How To Connect Java to MongoDB Using Eclipse IDE

Introduction

Java is one of the most widely-used programming languages in the MongoDB user community. If you’re planning to work with MongoDB as a Java developer, one of the first tasks you’ll need to accomplish is to connect Java with your MongoDB instance. In this step-by-step tutorial, we’ll explain how to connect a Java application to MongoDB using the Eclipse IDE.

Prerequisites

Before we attempt to connect a Java application with MongoDB, it’s important to make sure certain prerequisites are in place. For this task, there are a few key system requirements:

  • First, you need to make sure that both MongoDB and the MongoDB Java driver are properly configured beforehand.

  • To determine if you have the MongoDB driver is installed, use the following command:

pecl search mongo
  • You’ll receive a response like the one shown below:
Package Stable/(Latest) Local
mongo 1.6.16 (stable) MongoDB database driver
mongodb 1.6.0alpha1 (alpha) 1.5.3 MongoDB driver for PHP
  • Next, you need to ensure that Java JDK 8 or above is properly installed and configured beforehand. To see what version of Java is installed on your machine, just type java -version in the terminal window.
OpenJDK Runtime Environment (build 1.8.0_191-8u191-b12-2ubuntu0.18.04.1-b12)
OpenJDK 64-Bit Server VM (build 25.191-b12, mixed mode)
  • In this tutorial, we’ll be using the Eclipse IDE, so be sure that Eclipse is properly installed and configured before you begin.

  • Last but not least, be sure to download the following required drivers before beginning this tutorial:

  1. MongoDB Driver-core
  2. MongoDB BSON Driver
  3. MongoDB-Java Uber Driver

Configure The Eclipse IDE

Once you’ve confirmed that all the system requirements are in place, you can begin to configure the Eclipse IDE> First, open the Eclipse IDE application, then click on the following menus: File, then New, and finally on Java Project.

In the New Java Project window, you should see the Project name: field. Type your preferred project name in this field. In this tutorial, we’ll be using the name “MongoTest”, as seen in the below image (Figure 1).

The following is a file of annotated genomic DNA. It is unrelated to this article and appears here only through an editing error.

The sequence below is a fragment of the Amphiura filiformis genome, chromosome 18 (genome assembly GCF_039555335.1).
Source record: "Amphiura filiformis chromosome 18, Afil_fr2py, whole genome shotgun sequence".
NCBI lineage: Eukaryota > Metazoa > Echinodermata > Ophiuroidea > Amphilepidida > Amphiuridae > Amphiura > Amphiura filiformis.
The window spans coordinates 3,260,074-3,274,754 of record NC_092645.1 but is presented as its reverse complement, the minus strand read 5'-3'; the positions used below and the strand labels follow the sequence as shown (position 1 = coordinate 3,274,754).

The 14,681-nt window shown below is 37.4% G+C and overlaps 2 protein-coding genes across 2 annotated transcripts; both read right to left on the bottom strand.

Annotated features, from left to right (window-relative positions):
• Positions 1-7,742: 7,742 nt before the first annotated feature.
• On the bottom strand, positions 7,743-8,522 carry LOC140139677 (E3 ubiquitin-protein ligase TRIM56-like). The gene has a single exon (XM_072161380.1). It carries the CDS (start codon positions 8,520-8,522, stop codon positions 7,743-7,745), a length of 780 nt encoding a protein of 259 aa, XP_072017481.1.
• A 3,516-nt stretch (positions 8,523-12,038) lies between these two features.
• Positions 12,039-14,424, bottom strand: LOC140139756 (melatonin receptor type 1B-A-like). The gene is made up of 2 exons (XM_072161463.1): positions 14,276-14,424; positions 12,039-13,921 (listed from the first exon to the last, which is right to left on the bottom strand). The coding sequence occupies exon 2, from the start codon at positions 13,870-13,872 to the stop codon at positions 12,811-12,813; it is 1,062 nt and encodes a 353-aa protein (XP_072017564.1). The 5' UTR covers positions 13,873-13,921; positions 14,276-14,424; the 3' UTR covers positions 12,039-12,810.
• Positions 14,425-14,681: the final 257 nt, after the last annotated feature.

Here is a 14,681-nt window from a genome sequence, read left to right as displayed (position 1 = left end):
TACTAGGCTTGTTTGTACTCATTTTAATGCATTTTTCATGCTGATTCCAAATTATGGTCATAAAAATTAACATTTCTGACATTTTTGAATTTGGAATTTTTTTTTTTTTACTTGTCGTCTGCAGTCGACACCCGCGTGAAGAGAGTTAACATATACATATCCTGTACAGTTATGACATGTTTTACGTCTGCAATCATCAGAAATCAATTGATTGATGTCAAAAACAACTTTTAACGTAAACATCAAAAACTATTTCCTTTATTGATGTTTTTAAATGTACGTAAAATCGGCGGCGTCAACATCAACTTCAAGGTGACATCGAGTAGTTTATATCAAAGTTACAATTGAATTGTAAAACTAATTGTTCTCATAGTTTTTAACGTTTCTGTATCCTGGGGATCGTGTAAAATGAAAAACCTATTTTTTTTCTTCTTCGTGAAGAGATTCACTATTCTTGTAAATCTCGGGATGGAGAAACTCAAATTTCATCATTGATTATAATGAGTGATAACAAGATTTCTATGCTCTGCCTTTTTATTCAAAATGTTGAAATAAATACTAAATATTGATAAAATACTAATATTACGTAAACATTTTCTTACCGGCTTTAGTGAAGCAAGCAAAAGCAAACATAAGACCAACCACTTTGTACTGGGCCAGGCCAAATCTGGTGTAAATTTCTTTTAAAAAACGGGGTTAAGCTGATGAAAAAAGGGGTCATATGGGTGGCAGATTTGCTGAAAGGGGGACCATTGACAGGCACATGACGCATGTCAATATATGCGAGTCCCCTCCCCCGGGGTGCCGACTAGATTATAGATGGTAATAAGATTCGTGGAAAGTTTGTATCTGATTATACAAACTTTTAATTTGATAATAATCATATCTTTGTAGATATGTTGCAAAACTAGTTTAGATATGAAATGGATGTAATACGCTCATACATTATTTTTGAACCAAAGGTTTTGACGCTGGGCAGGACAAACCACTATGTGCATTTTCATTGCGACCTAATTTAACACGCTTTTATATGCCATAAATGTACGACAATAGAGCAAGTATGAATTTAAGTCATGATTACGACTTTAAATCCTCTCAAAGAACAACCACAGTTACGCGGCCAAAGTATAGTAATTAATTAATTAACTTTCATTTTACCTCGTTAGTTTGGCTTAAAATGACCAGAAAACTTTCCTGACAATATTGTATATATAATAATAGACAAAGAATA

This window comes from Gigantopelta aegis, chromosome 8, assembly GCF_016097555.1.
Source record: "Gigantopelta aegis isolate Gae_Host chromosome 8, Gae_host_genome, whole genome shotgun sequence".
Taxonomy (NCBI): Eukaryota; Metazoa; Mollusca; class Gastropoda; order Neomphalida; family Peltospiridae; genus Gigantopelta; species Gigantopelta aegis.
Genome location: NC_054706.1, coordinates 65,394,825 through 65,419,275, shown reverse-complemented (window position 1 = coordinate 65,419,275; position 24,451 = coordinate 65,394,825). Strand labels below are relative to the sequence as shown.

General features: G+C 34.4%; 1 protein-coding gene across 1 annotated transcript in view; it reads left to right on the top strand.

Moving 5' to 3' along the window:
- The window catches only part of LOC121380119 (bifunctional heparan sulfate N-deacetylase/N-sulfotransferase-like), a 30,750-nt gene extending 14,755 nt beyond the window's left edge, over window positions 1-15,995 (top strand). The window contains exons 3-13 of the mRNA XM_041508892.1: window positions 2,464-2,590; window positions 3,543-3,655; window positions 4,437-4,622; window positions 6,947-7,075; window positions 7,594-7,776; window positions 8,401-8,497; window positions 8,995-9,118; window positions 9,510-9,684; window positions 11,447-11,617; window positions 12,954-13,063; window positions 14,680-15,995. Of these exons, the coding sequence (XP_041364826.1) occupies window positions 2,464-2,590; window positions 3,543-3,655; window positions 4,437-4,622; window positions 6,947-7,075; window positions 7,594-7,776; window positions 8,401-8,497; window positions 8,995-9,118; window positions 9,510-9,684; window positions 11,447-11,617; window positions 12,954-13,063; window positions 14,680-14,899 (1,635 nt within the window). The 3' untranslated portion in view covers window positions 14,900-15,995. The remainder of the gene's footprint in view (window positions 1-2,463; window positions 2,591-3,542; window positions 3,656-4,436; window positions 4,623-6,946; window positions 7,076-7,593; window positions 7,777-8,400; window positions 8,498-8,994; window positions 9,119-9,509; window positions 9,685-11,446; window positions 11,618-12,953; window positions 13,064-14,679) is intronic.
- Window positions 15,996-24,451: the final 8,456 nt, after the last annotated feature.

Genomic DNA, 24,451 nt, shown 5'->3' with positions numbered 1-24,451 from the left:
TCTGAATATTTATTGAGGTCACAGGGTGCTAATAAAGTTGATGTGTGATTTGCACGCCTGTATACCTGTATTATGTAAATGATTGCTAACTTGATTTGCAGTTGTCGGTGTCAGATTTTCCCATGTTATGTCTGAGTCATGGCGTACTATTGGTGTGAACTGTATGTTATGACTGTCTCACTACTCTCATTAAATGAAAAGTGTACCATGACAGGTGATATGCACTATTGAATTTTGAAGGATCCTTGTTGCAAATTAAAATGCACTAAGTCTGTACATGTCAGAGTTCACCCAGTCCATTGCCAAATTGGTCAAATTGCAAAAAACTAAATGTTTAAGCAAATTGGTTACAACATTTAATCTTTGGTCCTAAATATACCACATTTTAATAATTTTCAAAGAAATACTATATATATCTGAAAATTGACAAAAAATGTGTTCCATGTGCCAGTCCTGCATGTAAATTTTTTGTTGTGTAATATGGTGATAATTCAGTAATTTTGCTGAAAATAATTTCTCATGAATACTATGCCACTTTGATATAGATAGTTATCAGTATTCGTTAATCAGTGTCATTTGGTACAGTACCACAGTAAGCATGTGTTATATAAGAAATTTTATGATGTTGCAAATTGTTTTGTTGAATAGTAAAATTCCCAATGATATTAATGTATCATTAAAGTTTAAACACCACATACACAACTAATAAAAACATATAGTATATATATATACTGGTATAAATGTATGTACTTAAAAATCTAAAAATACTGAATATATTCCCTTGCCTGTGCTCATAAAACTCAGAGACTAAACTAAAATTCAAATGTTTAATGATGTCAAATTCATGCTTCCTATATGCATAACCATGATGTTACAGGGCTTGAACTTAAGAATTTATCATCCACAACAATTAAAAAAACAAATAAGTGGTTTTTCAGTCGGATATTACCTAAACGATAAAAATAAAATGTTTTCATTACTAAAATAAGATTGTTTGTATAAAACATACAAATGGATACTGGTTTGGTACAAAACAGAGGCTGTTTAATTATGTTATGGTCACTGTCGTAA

![Figure 1](https://i.gyazo.com/290b6ad25e9026883d7c0cf1fa8450cb.png “Figure 1”)

Next, click on the Finish button in the lower right corner of the window to submit the details. The project “MongoTest” will be created and will now be reflected on the Package Explorer panel.

At this point, you can right-click on the MongoTest project, then click on the Build Path menu. After that, select Configure Build Path, and the Java Build Path window will appear.

Once you’re in the Build Path window, click on the Libraries tab, and then click on the Add External JARs button to select the drivers you downloaded earlier. After you’ve selected all the necessary “.jar” files, click Ok to close the window.

Finally, click Apply and Close to close the Java Build Path window, as shown in the below image (Figure 2):

![Figure 2](https://i.gyazo.com/561f030a43f65282d60284508dbba4ff.png “Figure 2”)

This completes our configuration of the Eclipse IDE

Connecting Java Application to MongoDB

Now that we’ve configured the Eclipse IDE to work with the MongoDB drivers, we can try connecting a Java application to MongoDB. To do this, you’ll need to first create a Java class– right click on the MongoTest project, then click New, and then click Class.

The New Java Class window should appear, In the Name field, type in the name “MongoConnection”, then select the check box for “public status void main(Sting[]args)”. Finally, click the Finish button to create the file and close the window, as shown in the image below (Figure 3):

![Figure 3](https://i.gyazo.com/0f7de8c6bed5d204aa085c0cb2852a39.png “Figure 3”)

At this point, you can use the code shown below to connect the Java application to MongoDB:

MongoClient mongo = new MongoClient("127.0.0.1", 27017);

This code instantiates MongoClient and provides the localhost address, as well as the port number, for MongoDB.

If you see a red squiggly line under MongoClient, this means that the resource needs to be imported. To do this, simply press Ctrl + Shift + O on your keyboard to import the resource.

The import com.mongodb.MongoClient; statement will then appear on the top part of the code pane, as can be seen in the following images (Figure 4 and Figure 5):

![Figure 4](https://i.gyazo.com/02814fa07a9e46aee054d2df9967d340.png “Figure 4”)

To test whether the connection was a success, add the following code, which prints a response if the connection is established:

System.out.println("Connection Established");

To run your Java application, click on the Run menu, then select Run as, then click Java Application:

![Figure 5](https://i.gyazo.com/2171e1ed5e4059a9979e8c4ea08384e1.png “Figure 5”)

The above image shows the output which confirms that the Java application was able to connect with MongoDB.

Conclusion

Java is widely used to work with MongoDB, so it’s important to know how to connect your Java application to MongoDB. Fortunately, this is an easy task to accomplish, especially if you’re using Eclipse as your IDE. With the step-by-step instructions included in this tutorial, you’ll have no problem connecting a Java application to MongoDB using Eclipse.

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